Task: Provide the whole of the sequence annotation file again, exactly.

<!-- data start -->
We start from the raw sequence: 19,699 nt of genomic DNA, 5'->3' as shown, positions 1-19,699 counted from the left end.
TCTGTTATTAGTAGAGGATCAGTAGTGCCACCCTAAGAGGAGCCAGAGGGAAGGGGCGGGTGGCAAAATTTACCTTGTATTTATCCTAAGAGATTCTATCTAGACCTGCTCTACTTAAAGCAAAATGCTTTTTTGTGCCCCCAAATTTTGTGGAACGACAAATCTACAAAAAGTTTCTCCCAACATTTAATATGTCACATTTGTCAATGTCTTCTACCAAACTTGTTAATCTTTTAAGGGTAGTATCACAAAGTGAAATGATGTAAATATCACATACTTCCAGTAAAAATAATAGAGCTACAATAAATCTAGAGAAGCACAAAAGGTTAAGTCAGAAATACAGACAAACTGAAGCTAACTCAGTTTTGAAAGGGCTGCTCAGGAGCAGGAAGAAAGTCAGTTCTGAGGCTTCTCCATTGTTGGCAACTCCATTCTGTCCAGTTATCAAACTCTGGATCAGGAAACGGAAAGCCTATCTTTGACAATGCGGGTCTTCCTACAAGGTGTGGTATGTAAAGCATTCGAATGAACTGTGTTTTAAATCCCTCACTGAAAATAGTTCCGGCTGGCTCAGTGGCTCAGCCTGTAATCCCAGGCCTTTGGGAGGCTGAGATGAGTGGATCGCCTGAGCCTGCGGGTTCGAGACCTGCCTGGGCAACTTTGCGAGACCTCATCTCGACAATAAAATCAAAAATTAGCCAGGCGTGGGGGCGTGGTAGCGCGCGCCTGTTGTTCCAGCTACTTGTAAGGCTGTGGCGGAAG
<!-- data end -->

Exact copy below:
We start from the raw sequence: 19,699 nt of genomic DNA, 5'->3' as shown, positions 1-19,699 counted from the left end.
TCTGTTATTAGTAGAGGATCAGTAGTGCCACCCTAAGAGGAGCCAGAGGGAAGGGGCGGGTGGCAAAATTTACCTTGTATTTATCCTAAGAGATTCTATCTAGACCTGCTCTACTTAAAGCAAAATGCTTTTTTGTGCCCCCAAATTTTGTGGAACGACAAATCTACAAAAAGTTTCTCCCAACATTTAATATGTCACATTTGTCAATGTCTTCTACCAAACTTGTTAATCTTTTAAGGGTAGTATCACAAAGTGAAATGATGTAAATATCACATACTTCCAGTAAAAATAATAGAGCTACAATAAATCTAGAGAAGCACAAAAGGTTAAGTCAGAAATACAGACAAACTGAAGCTAACTCAGTTTTGAAAGGGCTGCTCAGGAGCAGGAAGAAAGTCAGTTCTGAGGCTTCTCCATTGTTGGCAACTCCATTCTGTCCAGTTATCAAACTCTGGATCAGGAAACGGAAAGCCTATCTTTGACAATGCGGGTCTTCCTACAAGGTGTGGTATGTAAAGCATTCGAATGAACTGTGTTTTAAATCCCTCACTGAAAATAGTTCCGGCTGGCTCAGTGGCTCAGCCTGTAATCCCAGGCCTTTGGGAGGCTGAGATGAGTGGATCGCCTGAGCCTGCGGGTTCGAGACCTGCCTGGGCAACTTTGCGAGACCTCATCTCGACAATAAAATCAAAAATTAGCCAGGCGTGGGGGCGTGGTAGCGCGCGCCTGTTGTTCCAGCTACTTGTAAGGCTGTGGCGGAAG